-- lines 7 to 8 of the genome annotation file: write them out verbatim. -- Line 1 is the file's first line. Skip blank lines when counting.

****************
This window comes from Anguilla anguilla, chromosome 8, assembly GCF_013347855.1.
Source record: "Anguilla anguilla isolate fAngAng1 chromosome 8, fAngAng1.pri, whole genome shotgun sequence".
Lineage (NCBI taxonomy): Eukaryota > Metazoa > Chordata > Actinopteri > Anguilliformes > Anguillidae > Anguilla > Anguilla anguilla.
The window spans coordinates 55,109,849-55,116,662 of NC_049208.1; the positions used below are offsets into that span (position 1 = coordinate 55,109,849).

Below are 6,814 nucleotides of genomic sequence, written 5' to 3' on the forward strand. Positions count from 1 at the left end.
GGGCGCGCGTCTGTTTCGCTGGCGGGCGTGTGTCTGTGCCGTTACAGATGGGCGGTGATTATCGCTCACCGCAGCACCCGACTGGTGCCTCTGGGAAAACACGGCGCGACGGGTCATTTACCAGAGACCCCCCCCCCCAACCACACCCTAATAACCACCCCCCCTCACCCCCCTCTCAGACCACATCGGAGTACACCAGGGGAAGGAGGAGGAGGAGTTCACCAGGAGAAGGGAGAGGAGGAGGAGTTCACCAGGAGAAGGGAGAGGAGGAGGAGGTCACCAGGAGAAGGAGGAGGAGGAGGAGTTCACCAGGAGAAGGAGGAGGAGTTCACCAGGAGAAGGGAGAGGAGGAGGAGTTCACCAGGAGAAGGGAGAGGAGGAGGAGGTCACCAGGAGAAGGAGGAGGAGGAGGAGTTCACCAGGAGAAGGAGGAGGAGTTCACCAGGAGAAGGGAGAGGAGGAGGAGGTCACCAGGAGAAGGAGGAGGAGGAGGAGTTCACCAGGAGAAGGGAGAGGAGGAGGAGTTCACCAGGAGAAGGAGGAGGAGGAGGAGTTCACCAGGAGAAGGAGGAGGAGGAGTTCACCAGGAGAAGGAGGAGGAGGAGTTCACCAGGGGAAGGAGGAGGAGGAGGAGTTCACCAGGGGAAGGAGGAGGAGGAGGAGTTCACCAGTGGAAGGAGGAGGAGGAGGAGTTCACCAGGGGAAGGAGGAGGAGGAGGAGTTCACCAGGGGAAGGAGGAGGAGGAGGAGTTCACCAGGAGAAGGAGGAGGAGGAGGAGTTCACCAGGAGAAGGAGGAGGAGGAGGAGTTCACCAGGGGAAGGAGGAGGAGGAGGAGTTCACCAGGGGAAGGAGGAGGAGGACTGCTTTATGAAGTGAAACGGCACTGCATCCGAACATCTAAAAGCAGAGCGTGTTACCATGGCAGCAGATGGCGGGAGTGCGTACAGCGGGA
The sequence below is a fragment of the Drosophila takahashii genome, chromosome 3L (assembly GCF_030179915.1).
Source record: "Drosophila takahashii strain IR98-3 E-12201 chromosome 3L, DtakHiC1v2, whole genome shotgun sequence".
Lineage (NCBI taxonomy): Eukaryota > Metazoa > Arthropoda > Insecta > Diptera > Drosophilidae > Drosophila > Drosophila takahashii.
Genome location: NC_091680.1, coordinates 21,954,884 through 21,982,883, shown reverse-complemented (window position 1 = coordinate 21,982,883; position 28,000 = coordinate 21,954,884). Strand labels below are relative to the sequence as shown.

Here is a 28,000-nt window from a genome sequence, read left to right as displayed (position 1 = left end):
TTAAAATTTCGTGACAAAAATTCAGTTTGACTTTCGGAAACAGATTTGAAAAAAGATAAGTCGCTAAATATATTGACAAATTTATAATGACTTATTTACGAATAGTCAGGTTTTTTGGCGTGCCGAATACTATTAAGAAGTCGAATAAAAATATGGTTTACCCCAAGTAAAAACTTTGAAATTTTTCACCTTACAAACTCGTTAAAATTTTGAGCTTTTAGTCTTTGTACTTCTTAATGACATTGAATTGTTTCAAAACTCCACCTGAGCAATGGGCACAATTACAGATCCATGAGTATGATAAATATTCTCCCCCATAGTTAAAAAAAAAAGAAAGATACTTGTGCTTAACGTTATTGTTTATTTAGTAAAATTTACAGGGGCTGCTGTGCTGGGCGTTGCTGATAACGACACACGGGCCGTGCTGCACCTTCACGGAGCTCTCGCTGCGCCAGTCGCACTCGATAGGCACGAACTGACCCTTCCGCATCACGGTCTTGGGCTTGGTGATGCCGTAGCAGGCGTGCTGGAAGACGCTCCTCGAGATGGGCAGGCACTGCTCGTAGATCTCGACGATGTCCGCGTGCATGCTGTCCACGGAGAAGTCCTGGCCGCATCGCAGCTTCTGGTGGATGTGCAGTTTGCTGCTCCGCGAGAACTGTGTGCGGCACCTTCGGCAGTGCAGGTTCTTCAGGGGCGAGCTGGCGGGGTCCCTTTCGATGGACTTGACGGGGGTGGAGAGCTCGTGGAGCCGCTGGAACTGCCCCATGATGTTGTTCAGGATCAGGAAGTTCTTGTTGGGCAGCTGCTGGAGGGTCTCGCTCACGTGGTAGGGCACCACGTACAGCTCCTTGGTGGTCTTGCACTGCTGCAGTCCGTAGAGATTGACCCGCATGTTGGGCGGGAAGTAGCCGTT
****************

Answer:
The sequence below is a fragment of the Drosophila takahashii genome, chromosome 3L (assembly GCF_030179915.1).
Source record: "Drosophila takahashii strain IR98-3 E-12201 chromosome 3L, DtakHiC1v2, whole genome shotgun sequence".